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07-19-2012 09:16 AM
The talk on discussion board is shut down of ethanol will reduce corn demand . I have question if ethanol is shut down what is going to replace distillers grain soldinto the feed market are we going to get net reduction as large as we think. The ethanol has become big supplier of feed in the world. I wonder if ethanol is simple target To blame for severe drought that we have little r es er ve margin to carry us over for a year. We continue have national policies with crp land still out of produnction and ever vigilant wetland rules regulation that have slowed or prevented additional production to occur. Also national grazing rules have also r educed the number of cattle being able. To be produced. These policies have effectEd long term production and will in the future but probably has lowered the amount of. Reserves we have in the market.
07-19-2012 10:32 AM
I agree, that closing ethanol plants may not free up all the corn people think. This is my working understanding as of today, and would welcome a correction. I understand some 5 billion bushel of corn go to ethanol plants. If that 5 billion bushels does not go to ethanol plants, the feed side of the equation would need some 3.5 - 4 billion bushels of corn and some 200 million bushels of soybeans to make up the short fall from the ddgs no longer available. So I am willing to agree that would place an additional 1.0 - 1.5 billion bushels of corn on the market, but would further tighten the soybean/soybean meal balance sheet by 200 million bushels...................... Also where is the extra 10% of the gasoline going to come from?............ So corn drops $.50 (?) a bushel,............... Meal goes up $50 (?) a ton............. And gasoline goes up $.50 (?) per gallon.........What has changed???
07-19-2012 11:39 AM
One thing, that many people who do not deal with cattle, is the nutrient density of DDGs.
Going by memory, here, I think a bushel of corn yields somewhere in the neighborhood of 30# of DDGs, in round numbers. However, the DDGs have nearly double the nutrient density of corn (nutrients not counting energy). So, instead of feeding 100# of corn, you can feed 50# of DDGs, plus some ground straw or cornstalks, with maybe a little molasses & mineral, and get pretty much the same result. Drop the DDGs, and you lose nutrient density, which is most easily made up with soybean meal, (or more corn, or wheat, or some other grain).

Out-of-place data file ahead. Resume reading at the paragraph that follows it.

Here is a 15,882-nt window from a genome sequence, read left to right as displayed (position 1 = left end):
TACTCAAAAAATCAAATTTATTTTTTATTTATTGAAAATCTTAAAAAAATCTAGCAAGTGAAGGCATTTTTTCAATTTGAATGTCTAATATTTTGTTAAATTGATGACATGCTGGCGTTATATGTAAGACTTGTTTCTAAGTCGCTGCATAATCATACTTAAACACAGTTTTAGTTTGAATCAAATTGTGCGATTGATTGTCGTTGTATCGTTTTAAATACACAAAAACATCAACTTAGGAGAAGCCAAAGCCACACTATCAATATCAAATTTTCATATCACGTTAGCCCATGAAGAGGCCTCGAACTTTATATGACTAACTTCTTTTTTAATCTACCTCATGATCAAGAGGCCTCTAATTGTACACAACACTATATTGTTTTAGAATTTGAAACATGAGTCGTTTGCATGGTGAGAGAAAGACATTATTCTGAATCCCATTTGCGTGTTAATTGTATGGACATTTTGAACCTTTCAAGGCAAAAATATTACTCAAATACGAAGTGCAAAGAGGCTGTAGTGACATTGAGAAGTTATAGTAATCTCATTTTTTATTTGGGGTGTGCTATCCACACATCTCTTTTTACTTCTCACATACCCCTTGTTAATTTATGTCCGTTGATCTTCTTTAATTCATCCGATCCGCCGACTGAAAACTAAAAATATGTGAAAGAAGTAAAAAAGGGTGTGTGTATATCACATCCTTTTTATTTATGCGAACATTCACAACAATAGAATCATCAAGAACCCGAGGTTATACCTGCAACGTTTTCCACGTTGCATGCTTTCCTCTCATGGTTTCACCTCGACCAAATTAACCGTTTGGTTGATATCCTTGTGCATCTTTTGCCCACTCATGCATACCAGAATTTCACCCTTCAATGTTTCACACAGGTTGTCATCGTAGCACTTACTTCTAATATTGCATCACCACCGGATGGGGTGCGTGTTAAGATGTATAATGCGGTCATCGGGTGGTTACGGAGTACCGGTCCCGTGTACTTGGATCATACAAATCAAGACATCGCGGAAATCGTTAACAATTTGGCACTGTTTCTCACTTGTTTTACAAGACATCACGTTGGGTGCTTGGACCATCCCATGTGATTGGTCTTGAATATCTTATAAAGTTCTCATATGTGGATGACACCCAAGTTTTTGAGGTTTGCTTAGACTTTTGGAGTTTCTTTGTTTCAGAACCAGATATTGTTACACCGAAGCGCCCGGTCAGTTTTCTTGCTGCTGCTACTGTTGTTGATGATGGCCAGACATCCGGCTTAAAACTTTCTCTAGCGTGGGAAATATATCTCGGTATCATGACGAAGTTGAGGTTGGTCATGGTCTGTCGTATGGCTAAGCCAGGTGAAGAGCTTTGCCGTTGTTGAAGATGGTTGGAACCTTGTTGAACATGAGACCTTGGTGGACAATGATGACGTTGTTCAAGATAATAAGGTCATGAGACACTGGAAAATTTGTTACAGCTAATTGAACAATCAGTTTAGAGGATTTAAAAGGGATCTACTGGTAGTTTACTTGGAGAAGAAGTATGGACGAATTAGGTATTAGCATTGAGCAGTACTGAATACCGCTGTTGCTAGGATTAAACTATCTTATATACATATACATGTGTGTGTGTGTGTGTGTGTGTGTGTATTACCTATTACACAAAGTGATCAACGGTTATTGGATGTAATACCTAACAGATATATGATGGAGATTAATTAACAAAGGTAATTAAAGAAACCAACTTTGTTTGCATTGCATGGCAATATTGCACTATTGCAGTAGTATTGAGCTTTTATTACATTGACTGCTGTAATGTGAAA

To get to the point, unless the cattlemen are willing to give up some amount of performance/efficiency, they will have to replace DDGs with something else, most likely grain of some kind. So, saying that if you stop using a billion bushels of corn for ethanol will suddenly free up a billion bushels of corn, is not exactly accurate.
07-19-2012 12:56 PM
Roughly 1/3 is given back after corn is converted to ethanol. Therefore, roughly 1.65 billion bushels is given back when using 5 billion for ethanol. One must also keep in mind that the drought is affecting a lot more than just crops. The grasslands are burning up which in turn means guys are liquidating massive quantities of cattle right now. There will be significantly less cattle to feed grain to in the next year not only because of high grain prices but also because of little to no grass and little to no hay. The only thing left to crucify the cattle industry would be a rough winter. I read an article a couple of days ago where swine operations are staring at 13-15 months of losses. I'm sure there will be a pullback there as well. The dairy industry was in liquidation mode before grain prices started soaring.
In terms of soybeans, I didn't feed soymeal as a protein source to cattle before distillers so why would one start now? This will have more to do with the swine industry. The doctors have been telling us for years to cut back on meats. I'm sure when we feel the real price discovery from this that a lot of people will do just that.
07-19-2012 01:28 PM
Thank you Gored...
I appreciate you bringing knowledge to the discussion. I am absolutely amazed how many folks do not have a basic understanding of what is actually produced from a bushel of corn made into ethanol at a dry mill facility.
07-19-2012 01:49 PM
The USDA cow kill report doesn't appear to show culling yet.
SJ_LS714 St. Joseph, MO Thu Jul 19, 2012 USDA Market News Service Cow Slaughter Under Federal Inspection By Region and U.S. Total --------------------------------------------------